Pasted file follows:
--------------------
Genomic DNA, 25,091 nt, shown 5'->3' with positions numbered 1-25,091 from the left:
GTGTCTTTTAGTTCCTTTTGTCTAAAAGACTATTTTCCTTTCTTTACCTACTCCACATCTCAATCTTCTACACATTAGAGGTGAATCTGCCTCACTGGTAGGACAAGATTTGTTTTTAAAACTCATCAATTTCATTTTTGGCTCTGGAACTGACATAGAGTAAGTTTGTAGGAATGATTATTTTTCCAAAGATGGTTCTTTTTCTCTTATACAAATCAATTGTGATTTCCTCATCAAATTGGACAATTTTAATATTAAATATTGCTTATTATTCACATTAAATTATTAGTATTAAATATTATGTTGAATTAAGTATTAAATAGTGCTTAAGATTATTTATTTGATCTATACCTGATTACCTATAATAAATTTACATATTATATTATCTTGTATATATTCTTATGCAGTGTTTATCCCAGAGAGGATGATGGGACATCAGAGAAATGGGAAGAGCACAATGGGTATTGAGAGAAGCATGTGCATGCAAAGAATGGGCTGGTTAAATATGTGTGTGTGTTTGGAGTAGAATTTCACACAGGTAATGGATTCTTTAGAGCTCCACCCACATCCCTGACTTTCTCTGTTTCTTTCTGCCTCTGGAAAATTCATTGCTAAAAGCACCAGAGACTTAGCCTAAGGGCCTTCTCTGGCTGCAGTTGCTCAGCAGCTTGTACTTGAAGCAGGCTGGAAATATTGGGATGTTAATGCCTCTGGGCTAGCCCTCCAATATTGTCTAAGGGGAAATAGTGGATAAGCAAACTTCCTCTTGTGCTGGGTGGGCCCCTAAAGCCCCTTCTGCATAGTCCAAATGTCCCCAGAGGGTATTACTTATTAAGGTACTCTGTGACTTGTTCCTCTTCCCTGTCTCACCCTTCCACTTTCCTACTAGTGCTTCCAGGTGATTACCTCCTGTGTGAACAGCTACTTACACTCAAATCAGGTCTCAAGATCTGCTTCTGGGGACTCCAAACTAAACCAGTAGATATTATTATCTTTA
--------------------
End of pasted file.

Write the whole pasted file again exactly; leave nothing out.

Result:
Genomic DNA, 25,091 nt, shown 5'->3' with positions numbered 1-25,091 from the left:
GTGTCTTTTAGTTCCTTTTGTCTAAAAGACTATTTTCCTTTCTTTACCTACTCCACATCTCAATCTTCTACACATTAGAGGTGAATCTGCCTCACTGGTAGGACAAGATTTGTTTTTAAAACTCATCAATTTCATTTTTGGCTCTGGAACTGACATAGAGTAAGTTTGTAGGAATGATTATTTTTCCAAAGATGGTTCTTTTTCTCTTATACAAATCAATTGTGATTTCCTCATCAAATTGGACAATTTTAATATTAAATATTGCTTATTATTCACATTAAATTATTAGTATTAAATATTATGTTGAATTAAGTATTAAATAGTGCTTAAGATTATTTATTTGATCTATACCTGATTACCTATAATAAATTTACATATTATATTATCTTGTATATATTCTTATGCAGTGTTTATCCCAGAGAGGATGATGGGACATCAGAGAAATGGGAAGAGCACAATGGGTATTGAGAGAAGCATGTGCATGCAAAGAATGGGCTGGTTAAATATGTGTGTGTGTTTGGAGTAGAATTTCACACAGGTAATGGATTCTTTAGAGCTCCACCCACATCCCTGACTTTCTCTGTTTCTTTCTGCCTCTGGAAAATTCATTGCTAAAAGCACCAGAGACTTAGCCTAAGGGCCTTCTCTGGCTGCAGTTGCTCAGCAGCTTGTACTTGAAGCAGGCTGGAAATATTGGGATGTTAATGCCTCTGGGCTAGCCCTCCAATATTGTCTAAGGGGAAATAGTGGATAAGCAAACTTCCTCTTGTGCTGGGTGGGCCCCTAAAGCCCCTTCTGCATAGTCCAAATGTCCCCAGAGGGTATTACTTATTAAGGTACTCTGTGACTTGTTCCTCTTCCCTGTCTCACCCTTCCACTTTCCTACTAGTGCTTCCAGGTGATTACCTCCTGTGTGAACAGCTACTTACACTCAAATCAGGTCTCAAGATCTGCTTCTGGGGACTCCAAACTAAACCAGTAGATATTATTATCTTTA